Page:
Face-to-Face = Working on a team with someone you know both professionally and personally.
The most effective medium for delivering and receiving the complexity of a message is face-to-face. I can read your body language. I can see your tone.  I can see, not just hear, how you are responding to me.  It is efficient, effective and clear (as long as the words are clear). This is the perfect metaphor and support for the value of team bonding.  When two people take time to learn more than just surface level knowledge about each other, they are better equipped to read intention, context, purpose, understanding, etc. Only a small percentage of the messages we send every day are conveyed in our words. The vast majority of the message exists in our body language, tone, assumed intent, etc. When teams invest time in bonding and understanding how each other ticks, these larger messages are more clearly delivered and more appropriately received.

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Skill Assessment: Solar System Leadership Lessons

A simple, fresh metaphor is a powerful tool in gaining clarity on what's important and meaningful. Leadership is a complex and diverse subject. Following is a look at how basic, effective leadership and team motivation works.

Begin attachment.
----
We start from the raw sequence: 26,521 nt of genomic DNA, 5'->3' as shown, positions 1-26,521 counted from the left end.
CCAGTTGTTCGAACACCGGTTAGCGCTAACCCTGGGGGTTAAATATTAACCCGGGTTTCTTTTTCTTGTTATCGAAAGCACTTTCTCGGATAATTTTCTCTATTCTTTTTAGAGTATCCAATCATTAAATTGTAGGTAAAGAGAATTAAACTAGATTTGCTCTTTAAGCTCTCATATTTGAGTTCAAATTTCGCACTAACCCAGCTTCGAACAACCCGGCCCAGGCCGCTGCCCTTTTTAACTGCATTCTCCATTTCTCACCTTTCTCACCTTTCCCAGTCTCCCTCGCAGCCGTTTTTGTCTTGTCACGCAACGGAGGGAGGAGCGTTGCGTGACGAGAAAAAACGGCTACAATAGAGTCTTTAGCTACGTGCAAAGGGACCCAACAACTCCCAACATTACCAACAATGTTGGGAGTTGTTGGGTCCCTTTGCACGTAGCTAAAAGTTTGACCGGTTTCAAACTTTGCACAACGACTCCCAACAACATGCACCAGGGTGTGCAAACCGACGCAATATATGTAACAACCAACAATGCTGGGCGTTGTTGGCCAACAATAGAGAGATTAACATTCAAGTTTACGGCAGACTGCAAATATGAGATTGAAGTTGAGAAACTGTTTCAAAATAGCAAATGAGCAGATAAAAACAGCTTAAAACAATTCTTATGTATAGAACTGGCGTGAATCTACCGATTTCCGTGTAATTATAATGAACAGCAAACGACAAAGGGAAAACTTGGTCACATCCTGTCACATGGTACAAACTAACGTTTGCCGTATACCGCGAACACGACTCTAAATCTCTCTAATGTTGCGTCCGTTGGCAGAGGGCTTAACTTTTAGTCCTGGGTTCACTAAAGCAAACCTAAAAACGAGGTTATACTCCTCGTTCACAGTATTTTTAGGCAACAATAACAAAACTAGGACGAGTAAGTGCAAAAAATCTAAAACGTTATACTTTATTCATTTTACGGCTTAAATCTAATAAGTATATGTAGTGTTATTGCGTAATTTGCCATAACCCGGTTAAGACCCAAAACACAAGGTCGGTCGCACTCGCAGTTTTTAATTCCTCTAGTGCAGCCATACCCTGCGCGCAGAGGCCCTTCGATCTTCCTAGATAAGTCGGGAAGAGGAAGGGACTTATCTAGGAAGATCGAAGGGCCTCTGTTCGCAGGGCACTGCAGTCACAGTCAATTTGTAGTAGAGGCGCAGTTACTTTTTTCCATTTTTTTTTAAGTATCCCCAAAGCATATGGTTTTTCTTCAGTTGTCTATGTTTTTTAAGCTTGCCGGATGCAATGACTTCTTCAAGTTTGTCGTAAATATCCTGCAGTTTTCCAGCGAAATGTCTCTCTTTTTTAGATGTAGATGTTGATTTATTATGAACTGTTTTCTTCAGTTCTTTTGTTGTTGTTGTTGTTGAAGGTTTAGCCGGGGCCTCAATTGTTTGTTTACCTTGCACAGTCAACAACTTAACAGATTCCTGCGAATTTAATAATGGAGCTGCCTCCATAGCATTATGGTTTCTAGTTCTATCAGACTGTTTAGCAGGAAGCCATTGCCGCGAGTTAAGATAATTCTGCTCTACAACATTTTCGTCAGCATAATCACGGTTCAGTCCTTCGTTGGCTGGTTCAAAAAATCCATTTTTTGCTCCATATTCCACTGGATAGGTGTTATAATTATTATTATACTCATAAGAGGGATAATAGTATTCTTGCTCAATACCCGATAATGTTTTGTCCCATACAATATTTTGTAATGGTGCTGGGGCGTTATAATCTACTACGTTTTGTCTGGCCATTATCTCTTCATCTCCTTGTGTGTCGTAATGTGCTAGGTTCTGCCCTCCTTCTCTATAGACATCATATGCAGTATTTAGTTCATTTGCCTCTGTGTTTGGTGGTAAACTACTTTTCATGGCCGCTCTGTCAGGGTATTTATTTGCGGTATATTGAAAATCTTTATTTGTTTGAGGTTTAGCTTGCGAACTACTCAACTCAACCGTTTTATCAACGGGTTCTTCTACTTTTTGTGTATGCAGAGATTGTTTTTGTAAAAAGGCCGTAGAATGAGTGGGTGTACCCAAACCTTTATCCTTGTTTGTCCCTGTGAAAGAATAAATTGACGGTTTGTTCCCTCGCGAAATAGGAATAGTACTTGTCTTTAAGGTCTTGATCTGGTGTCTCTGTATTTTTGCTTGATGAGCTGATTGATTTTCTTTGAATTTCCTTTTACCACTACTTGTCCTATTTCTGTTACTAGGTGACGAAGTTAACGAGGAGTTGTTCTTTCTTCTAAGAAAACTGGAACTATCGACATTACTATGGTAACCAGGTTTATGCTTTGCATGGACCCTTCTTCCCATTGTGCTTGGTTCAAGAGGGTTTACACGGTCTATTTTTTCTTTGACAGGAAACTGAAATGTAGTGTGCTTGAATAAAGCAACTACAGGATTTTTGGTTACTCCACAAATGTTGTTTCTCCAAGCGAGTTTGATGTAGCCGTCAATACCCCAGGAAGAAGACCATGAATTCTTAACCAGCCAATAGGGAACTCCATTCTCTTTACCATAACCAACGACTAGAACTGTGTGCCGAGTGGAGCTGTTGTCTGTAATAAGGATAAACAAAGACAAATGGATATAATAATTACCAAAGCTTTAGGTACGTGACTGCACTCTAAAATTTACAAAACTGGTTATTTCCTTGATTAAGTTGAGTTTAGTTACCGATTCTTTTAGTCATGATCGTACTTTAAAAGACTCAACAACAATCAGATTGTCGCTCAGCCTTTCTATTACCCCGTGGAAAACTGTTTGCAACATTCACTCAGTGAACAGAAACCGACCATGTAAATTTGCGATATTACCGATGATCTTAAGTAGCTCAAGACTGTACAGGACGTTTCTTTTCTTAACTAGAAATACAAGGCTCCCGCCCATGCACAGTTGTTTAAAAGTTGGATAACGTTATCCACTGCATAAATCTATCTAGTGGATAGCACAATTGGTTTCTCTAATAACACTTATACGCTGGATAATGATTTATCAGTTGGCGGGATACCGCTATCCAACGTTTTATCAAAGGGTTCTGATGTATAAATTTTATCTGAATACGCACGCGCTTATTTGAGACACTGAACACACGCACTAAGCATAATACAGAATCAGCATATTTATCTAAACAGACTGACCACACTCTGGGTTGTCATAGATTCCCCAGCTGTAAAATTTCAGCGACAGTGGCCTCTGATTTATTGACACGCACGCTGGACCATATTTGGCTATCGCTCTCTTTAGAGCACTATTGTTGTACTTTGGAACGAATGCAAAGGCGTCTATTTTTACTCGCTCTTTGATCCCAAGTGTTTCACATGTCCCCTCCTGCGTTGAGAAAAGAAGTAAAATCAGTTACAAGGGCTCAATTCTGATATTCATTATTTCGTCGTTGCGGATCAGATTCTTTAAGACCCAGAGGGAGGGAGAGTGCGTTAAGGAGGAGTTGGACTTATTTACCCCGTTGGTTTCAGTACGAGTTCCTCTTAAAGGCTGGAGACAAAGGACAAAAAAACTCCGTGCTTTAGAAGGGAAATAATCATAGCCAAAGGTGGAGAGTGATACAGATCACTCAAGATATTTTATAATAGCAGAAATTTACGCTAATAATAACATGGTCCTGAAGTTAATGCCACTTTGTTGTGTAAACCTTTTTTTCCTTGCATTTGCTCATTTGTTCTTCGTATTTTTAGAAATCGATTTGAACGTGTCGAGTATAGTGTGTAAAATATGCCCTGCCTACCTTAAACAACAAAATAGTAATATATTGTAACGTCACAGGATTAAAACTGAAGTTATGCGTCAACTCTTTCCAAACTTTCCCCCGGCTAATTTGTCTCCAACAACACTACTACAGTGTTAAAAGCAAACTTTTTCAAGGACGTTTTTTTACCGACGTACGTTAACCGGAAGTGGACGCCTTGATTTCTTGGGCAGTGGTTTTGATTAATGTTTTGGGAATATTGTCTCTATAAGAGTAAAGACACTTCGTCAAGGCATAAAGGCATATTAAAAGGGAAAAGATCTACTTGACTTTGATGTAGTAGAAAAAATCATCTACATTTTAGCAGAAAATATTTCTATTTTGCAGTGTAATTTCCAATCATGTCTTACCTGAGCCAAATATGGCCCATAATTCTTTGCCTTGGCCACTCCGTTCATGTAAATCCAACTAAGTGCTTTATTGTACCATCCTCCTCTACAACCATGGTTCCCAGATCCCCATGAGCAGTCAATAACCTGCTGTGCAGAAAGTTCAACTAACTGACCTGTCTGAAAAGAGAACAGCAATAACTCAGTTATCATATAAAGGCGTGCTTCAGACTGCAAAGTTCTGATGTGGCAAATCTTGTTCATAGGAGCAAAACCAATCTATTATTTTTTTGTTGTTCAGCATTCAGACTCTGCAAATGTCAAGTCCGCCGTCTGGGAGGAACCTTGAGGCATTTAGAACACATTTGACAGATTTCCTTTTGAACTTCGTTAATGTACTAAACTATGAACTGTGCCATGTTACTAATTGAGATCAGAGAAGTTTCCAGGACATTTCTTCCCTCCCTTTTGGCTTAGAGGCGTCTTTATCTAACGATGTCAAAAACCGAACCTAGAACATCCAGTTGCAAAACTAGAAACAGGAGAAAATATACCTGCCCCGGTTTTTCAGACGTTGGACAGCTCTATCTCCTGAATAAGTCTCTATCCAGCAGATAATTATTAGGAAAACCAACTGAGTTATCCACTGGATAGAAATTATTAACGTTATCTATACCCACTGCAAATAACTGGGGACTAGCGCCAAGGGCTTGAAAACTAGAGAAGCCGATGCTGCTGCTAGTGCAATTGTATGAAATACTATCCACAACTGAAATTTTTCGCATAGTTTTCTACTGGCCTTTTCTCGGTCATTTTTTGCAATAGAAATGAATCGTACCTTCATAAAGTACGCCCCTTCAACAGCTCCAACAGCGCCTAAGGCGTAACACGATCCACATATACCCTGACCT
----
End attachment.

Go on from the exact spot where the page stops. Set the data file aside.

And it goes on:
The players in this metaphor are the sun, moon and earth (it's difficult to find a more basic and simple metaphor). The earth represents each team player. It is an intricate entity comprising of a million moving parts - much like each person on your team. It does work, provides value, is difficult to keep in good working shape and exists in its present form because of one primary energy source - the sun.

The sun, obviously, is the earth's energy source and represents a team player's energy source - motive. Each person is motivated wholly by a complicated mix of inputs, but the lesson here is that leadership is not the primary motivator. The source driving action is personal motive.